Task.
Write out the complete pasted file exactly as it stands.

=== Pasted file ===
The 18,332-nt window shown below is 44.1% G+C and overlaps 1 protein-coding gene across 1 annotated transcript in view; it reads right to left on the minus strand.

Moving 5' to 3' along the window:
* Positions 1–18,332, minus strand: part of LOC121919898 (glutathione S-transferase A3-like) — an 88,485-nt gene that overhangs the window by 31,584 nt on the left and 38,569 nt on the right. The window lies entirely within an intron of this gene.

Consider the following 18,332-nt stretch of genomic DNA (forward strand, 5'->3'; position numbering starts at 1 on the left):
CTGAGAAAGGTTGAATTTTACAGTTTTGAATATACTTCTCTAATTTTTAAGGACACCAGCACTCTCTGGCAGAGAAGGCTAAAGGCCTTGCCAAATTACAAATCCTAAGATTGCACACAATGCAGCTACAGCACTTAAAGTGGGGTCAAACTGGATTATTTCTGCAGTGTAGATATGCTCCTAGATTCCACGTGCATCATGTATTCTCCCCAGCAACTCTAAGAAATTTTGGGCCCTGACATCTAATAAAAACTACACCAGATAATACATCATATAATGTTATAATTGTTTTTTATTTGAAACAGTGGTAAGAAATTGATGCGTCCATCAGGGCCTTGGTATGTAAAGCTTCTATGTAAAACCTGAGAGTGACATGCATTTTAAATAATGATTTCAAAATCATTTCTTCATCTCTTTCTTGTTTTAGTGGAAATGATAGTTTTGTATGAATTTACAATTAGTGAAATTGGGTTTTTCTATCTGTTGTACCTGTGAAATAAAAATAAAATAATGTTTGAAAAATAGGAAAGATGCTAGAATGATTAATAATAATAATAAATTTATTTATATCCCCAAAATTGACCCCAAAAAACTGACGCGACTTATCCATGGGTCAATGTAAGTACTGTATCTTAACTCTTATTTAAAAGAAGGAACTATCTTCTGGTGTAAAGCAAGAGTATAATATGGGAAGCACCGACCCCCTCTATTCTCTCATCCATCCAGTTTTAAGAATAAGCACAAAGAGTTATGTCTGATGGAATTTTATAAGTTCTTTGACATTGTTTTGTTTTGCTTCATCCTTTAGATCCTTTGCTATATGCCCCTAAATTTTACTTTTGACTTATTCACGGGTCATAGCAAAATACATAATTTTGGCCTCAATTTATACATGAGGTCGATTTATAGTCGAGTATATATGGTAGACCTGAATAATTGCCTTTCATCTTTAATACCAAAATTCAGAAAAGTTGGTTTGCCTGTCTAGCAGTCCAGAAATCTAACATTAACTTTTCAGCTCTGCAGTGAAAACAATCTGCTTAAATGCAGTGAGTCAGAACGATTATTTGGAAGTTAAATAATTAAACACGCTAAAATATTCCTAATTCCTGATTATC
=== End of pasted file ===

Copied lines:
The 18,332-nt window shown below is 44.1% G+C and overlaps 1 protein-coding gene across 1 annotated transcript in view; it reads right to left on the minus strand.

Moving 5' to 3' along the window:
* Positions 1–18,332, minus strand: part of LOC121919898 (glutathione S-transferase A3-like) — an 88,485-nt gene that overhangs the window by 31,584 nt on the left and 38,569 nt on the right. The window lies entirely within an intron of this gene.

Consider the following 18,332-nt stretch of genomic DNA (forward strand, 5'->3'; position numbering starts at 1 on the left):
CTGAGAAAGGTTGAATTTTACAGTTTTGAATATACTTCTCTAATTTTTAAGGACACCAGCACTCTCTGGCAGAGAAGGCTAAAGGCCTTGCCAAATTACAAATCCTAAGATTGCACACAATGCAGCTACAGCACTTAAAGTGGGGTCAAACTGGATTATTTCTGCAGTGTAGATATGCTCCTAGATTCCACGTGCATCATGTATTCTCCCCAGCAACTCTAAGAAATTTTGGGCCCTGACATCTAATAAAAACTACACCAGATAATACATCATATAATGTTATAATTGTTTTTTATTTGAAACAGTGGTAAGAAATTGATGCGTCCATCAGGGCCTTGGTATGTAAAGCTTCTATGTAAAACCTGAGAGTGACATGCATTTTAAATAATGATTTCAAAATCATTTCTTCATCTCTTTCTTGTTTTAGTGGAAATGATAGTTTTGTATGAATTTACAATTAGTGAAATTGGGTTTTTCTATCTGTTGTACCTGTGAAATAAAAATAAAATAATGTTTGAAAAATAGGAAAGATGCTAGAATGATTAATAATAATAATAAATTTATTTATATCCCCAAAATTGACCCCAAAAAACTGACGCGACTTATCCATGGGTCAATGTAAGTACTGTATCTTAACTCTTATTTAAAAGAAGGAACTATCTTCTGGTGTAAAGCAAGAGTATAATATGGGAAGCACCGACCCCCTCTATTCTCTCATCCATCCAGTTTTAAGAATAAGCACAAAGAGTTATGTCTGATGGAATTTTATAAGTTCTTTGACATTGTTTTGTTTTGCTTCATCCTTTAGATCCTTTGCTATATGCCCCTAAATTTTACTTTTGACTTATTCACGGGTCATAGCAAAATACATAATTTTGGCCTCAATTTATACATGAGGTCGATTTATAGTCGAGTATATATGGTAGACCTGAATAATTGCCTTTCATCTTTAATACCAAAATTCAGAAAAGTTGGTTTGCCTGTCTAGCAGTCCAGAAATCTAACATTAACTTTTCAGCTCTGCAGTGAAAACAATCTGCTTAAATGCAGTGAGTCAGAACGATTATTTGGAAGTTAAATAATTAAACACGCTAAAATATTCCTAATTCCTGATTATC